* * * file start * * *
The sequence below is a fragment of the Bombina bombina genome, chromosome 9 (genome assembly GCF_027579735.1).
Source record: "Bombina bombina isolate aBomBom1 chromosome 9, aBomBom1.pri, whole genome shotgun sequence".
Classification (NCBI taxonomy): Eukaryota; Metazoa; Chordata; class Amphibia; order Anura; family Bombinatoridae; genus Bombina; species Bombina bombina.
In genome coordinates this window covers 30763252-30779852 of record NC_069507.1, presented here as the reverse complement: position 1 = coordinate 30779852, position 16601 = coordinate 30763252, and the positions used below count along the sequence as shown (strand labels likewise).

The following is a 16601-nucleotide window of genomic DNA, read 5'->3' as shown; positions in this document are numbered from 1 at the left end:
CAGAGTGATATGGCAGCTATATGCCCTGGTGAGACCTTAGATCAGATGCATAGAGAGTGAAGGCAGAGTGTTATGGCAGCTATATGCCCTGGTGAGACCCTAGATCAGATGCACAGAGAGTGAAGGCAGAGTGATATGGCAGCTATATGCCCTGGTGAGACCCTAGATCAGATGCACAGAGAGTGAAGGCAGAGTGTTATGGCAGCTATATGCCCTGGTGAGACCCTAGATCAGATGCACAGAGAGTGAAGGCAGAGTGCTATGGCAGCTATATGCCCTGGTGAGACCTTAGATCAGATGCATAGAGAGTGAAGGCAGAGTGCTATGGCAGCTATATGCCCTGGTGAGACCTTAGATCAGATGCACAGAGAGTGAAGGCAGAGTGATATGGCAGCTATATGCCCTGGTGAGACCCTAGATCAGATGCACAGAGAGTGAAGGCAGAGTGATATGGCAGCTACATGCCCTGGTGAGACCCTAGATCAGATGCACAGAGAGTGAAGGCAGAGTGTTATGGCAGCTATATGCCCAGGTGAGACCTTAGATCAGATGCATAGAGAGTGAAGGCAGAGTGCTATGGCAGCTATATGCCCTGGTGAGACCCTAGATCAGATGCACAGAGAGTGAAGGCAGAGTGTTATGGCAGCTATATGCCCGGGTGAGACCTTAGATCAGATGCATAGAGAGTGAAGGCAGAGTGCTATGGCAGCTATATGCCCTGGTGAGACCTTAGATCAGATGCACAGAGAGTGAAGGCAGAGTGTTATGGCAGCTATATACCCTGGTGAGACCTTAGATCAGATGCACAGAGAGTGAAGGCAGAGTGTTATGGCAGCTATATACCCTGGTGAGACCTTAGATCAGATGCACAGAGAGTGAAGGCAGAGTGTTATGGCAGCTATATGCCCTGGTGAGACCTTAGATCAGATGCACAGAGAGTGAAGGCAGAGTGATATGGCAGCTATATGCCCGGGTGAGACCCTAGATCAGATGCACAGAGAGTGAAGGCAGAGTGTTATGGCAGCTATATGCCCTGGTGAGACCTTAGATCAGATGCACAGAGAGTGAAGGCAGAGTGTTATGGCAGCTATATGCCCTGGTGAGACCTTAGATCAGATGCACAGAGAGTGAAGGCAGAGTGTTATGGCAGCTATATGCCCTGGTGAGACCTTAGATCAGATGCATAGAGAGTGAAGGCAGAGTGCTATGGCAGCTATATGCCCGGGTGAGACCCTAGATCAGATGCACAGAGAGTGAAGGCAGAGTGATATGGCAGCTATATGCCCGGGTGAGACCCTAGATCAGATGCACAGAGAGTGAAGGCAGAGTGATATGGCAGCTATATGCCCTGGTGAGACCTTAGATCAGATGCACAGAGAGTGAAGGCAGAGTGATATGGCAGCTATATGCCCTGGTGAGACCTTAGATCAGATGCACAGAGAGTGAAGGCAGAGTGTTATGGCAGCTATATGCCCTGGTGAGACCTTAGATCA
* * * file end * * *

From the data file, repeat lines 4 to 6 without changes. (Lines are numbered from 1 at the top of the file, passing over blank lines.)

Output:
In genome coordinates this window covers 30763252-30779852 of record NC_069507.1, presented here as the reverse complement: position 1 = coordinate 30779852, position 16601 = coordinate 30763252, and the positions used below count along the sequence as shown (strand labels likewise).

The following is a 16601-nucleotide window of genomic DNA, read 5'->3' as shown; positions in this document are numbered from 1 at the left end:
CAGAGTGATATGGCAGCTATATGCCCTGGTGAGACCTTAGATCAGATGCATAGAGAGTGAAGGCAGAGTGTTATGGCAGCTATATGCCCTGGTGAGACCCTAGATCAGATGCACAGAGAGTGAAGGCAGAGTGATATGGCAGCTATATGCCCTGGTGAGACCCTAGATCAGATGCACAGAGAGTGAAGGCAGAGTGTTATGGCAGCTATATGCCCTGGTGAGACCCTAGATCAGATGCACAGAGAGTGAAGGCAGAGTGCTATGGCAGCTATATGCCCTGGTGAGACCTTAGATCAGATGCATAGAGAGTGAAGGCAGAGTGCTATGGCAGCTATATGCCCTGGTGAGACCTTAGATCAGATGCACAGAGAGTGAAGGCAGAGTGATATGGCAGCTATATGCCCTGGTGAGACCCTAGATCAGATGCACAGAGAGTGAAGGCAGAGTGATATGGCAGCTACATGCCCTGGTGAGACCCTAGATCAGATGCACAGAGAGTGAAGGCAGAGTGTTATGGCAGCTATATGCCCAGGTGAGACCTTAGATCAGATGCATAGAGAGTGAAGGCAGAGTGCTATGGCAGCTATATGCCCTGGTGAGACCCTAGATCAGATGCACAGAGAGTGAAGGCAGAGTGTTATGGCAGCTATATGCCCGGGTGAGACCTTAGATCAGATGCATAGAGAGTGAAGGCAGAGTGCTATGGCAGCTATATGCCCTGGTGAGACCTTAGATCAGATGCACAGAGAGTGAAGGCAGAGTGTTATGGCAGCTATATACCCTGGTGAGACCTTAGATCAGATGCACAGAGAGTGAAGGCAGAGTGTTATGGCAGCTATATACCCTGGTGAGACCTTAGATCAGATGCACAGAGAGTGAAGGCAGAGTGTTATGGCAGCTATATGCCCTGGTGAGACCTTAGATCAGATGCACAGAGAGTGAAGGCAGAGTGATATGGCAGCTATATGCCCGGGTGAGACCCTAGATCAGATGCACAGAGAGTGAAGGCAGAGTGTTATGGCAGCTATATGCCCTGGTGAGACCTTAGATCAGATGCACAGAGAGTGAAGGCAGAGTGTTATGGCAGCTATATGCCCTGGTGAGACCTTAGATCAGATGCACAGAGAGTGAAGGCAGAGTGTTATGGCAGCTATATGCCCTGGTGAGACCTTAGATCAGATGCATAGAGAGTGAAGGCAGAGTGCTATGGCAGCTATATGCCCGGGTGAGACCCTAGATCAGATGCACAGAGAGTGAAGGCAGAGTGATATGGCAGCTATATGCCCGGGTGAGACCCTAGATCAGATGCACAGAGAGTGAAGGCAGAGTGATATGGCAGCTATATGCCCTGGTGAGACCTTAGATCAGATGCACAGAGAGTGAAGGCAGAGTGATATGGCAGCTATATGCCCTGGTGAGACCTTAGATCAGATGCACAGAGAGTGAAGGCAGAGTGTTATGGCAGCTATATGCCCTGGTGAGACCTTAGATCA